Now, this contrasts to say, me setting up a Pozzible project asking for money to complete my race bike. I am totally realistic about constructing race bikes in Australia as a business proposition (it sounds a bit like a flushing toilet, only instead of paper and **** it's money and ****). So it probably wouldn't fly in the eyes of the public. Not only that, I suspect I would have done myself a disservice by putting my hand out asking for money, only to spend it on a toy which is destined to make me smile.

I do know the banks don't like these schemes... competition they were hoping wouldn't prevail.

Brutus
24 September 2013, 0831
Ted, what is more sad is your misplaced anger at crowd sourcing. It does suck that your friend has spent hard earned money on a sub-standard product and company, but that has little to do with crowd sourcing and more to do with the company your friend spent money with and your friend himself, maybe he should have done more research into the product he was buying (there is an old saying about fools and money). If he had bought a Brutus and something under warranty broke Gene or I would be on his front door ASAP to fix the problem, period.

As far as having a proven track record goes, you can't get a proven record until your product actually hits the streets and gets in customer hands. Product confidence can only come after a product endures the public flog and passes that flogging with a product that has customer support from the company with reliability and satisfaction for the customer.


That said, I do believe these crowd sourcing sites should vet their projects a little more carefully. My biggest beef with crowd source funding for American products is the money isn't required to keep the manufacturing in America and help create jobs in America. I get that all that funding doesn't just come from America but If you are building a company here the funding should at least initially stay here, or where ever the company is based so it helps on the local level too.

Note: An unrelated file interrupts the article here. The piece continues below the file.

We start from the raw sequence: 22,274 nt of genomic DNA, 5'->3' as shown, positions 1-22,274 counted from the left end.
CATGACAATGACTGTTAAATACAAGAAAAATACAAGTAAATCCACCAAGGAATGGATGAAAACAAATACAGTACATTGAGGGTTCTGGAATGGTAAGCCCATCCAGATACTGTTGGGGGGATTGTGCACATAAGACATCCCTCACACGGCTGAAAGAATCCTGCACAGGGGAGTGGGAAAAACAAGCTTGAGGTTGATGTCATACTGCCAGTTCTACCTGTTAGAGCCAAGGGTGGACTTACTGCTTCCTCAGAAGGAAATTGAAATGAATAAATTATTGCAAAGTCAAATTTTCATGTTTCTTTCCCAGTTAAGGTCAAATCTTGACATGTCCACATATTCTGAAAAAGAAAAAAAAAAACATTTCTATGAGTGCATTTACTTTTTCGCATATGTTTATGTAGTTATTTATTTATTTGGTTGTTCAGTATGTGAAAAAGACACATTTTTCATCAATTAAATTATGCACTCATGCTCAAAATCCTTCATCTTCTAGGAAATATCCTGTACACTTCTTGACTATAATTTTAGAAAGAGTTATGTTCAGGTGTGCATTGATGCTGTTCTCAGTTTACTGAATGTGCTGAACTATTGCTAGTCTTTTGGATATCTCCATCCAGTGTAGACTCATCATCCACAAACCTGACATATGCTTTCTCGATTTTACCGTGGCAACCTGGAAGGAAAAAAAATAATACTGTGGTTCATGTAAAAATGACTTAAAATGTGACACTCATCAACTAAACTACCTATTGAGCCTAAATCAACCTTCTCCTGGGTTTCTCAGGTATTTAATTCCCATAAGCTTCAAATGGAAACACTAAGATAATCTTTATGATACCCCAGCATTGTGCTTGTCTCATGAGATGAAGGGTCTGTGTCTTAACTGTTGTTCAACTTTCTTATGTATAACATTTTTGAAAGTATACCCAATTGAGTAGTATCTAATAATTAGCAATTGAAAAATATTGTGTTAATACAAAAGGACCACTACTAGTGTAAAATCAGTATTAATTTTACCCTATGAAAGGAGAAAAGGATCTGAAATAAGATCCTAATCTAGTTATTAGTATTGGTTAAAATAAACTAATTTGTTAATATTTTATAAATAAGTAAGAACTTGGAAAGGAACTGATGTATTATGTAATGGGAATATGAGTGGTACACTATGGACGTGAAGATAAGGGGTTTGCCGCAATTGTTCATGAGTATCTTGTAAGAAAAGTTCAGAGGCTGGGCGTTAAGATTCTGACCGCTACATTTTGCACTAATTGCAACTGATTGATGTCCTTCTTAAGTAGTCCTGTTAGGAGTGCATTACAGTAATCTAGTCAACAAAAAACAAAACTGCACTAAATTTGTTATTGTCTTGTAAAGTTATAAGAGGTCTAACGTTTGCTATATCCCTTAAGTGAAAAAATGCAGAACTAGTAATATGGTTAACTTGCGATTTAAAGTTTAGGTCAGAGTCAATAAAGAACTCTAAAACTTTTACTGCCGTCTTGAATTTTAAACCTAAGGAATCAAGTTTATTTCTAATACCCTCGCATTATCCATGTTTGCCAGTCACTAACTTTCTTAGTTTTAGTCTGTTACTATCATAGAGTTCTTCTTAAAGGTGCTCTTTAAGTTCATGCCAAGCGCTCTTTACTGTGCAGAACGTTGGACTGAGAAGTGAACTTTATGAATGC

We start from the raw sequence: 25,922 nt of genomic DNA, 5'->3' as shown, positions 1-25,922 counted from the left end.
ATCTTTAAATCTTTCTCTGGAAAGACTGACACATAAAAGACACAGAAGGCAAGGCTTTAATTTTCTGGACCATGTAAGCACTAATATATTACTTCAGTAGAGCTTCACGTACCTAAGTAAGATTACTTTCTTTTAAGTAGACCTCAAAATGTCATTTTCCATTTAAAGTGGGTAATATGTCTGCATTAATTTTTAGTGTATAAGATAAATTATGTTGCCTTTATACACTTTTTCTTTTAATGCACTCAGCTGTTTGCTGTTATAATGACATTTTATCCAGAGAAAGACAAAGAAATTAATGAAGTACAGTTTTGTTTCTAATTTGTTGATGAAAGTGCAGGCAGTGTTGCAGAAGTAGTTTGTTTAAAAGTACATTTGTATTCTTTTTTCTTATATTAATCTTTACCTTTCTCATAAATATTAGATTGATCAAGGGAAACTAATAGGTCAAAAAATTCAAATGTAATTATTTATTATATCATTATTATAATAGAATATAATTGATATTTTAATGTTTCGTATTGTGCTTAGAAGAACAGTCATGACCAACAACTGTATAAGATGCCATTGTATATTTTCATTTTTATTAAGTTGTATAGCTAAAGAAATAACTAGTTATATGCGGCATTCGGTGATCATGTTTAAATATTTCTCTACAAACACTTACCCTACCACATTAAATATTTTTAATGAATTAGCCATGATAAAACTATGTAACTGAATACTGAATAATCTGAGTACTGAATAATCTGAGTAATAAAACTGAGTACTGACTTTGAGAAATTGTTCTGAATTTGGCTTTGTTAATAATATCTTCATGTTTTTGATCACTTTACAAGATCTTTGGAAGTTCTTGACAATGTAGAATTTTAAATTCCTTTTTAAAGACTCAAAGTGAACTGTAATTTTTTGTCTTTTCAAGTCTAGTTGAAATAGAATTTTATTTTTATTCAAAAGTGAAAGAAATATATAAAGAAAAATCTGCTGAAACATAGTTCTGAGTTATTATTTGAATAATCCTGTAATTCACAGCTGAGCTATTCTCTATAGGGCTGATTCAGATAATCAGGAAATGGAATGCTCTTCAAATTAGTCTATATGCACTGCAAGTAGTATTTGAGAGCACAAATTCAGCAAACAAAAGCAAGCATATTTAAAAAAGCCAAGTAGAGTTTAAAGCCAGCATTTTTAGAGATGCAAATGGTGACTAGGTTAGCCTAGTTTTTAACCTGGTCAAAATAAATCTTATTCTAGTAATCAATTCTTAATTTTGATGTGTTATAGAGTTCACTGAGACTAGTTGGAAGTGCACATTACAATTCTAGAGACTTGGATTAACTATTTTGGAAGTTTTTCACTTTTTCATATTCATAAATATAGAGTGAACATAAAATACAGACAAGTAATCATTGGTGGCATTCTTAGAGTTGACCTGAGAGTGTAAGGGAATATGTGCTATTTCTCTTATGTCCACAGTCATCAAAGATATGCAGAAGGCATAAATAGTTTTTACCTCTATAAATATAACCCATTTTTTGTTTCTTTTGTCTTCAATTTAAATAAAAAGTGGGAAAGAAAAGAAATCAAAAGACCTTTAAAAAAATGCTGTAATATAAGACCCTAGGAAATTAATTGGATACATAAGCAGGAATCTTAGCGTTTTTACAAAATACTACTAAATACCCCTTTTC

To answer your question to Gene, we won't be using "China knock off" equipment in our bikes, they will all be built here in the states, and most of the parts are "off the shelf". That helps to minimize failures right out of the box. Since we are such a small company we will be using a service and warranty company based in the continental US in addition to Gene or I visiting customers and addressing any issues they might have. The warranty company has a nationwide network of facilities that will be fluent in every Brutus made so getting one of our bikes fixed shouldn't be too big of a problem.

teddillard
24 September 2013, 0841
Anger? Where do you see that? I'm simply confused because what I understood Kickstarter to be about is apparently not meshing with what I've seen lately. If you feel they're misplaced or no, these are legitimate concerns that obviously some people don't consider when buying a product through these channels. Sorry you find that "sad".

We actually agree on just about everything you said.

I get that you're not using Chinese parts, and meant no slight. Simply a valid question I've always wondered about for people building and selling bikes all over the country (and world) from a small custom shop. How do you service them? And thanks for answering.

To follow up on the episode I have in hand right now, the owner totally agreed with me and escalated the issue up the food chain. I've been promised some contact from the company. We shall see.

___
24 September 2013, 1024
I also was under the impression it wasn't for funding start-up companies.

You're right. It's for funding startup company projects. Kickstarter has always been for projects that have difficulty getting funded the traditional way. Small startup companies were some of the first kickstarters because they and kickstarter all come from the same ecosystem in Silicon Valley.

I've basically decided this guy bought this thing

You have to keep in mind that kickstarter is not for buying things. You invest in a creative endeavor and you get a reward based on how much you invest, provided the endeavor succeeds in meeting its goals. That's the extent of the transaction kickstarter supports. Some creators create a company to support that and future products. Some completely abandon it once it's released and move on to the next thing. Some completely fail and produce nothing. Just take a look at the video games on kickstarter. Most of them completely and utterly fail. It's a gamble, just like startup investment is a gamble. Only here, you're investing a small amount of money instead of billions of dollars.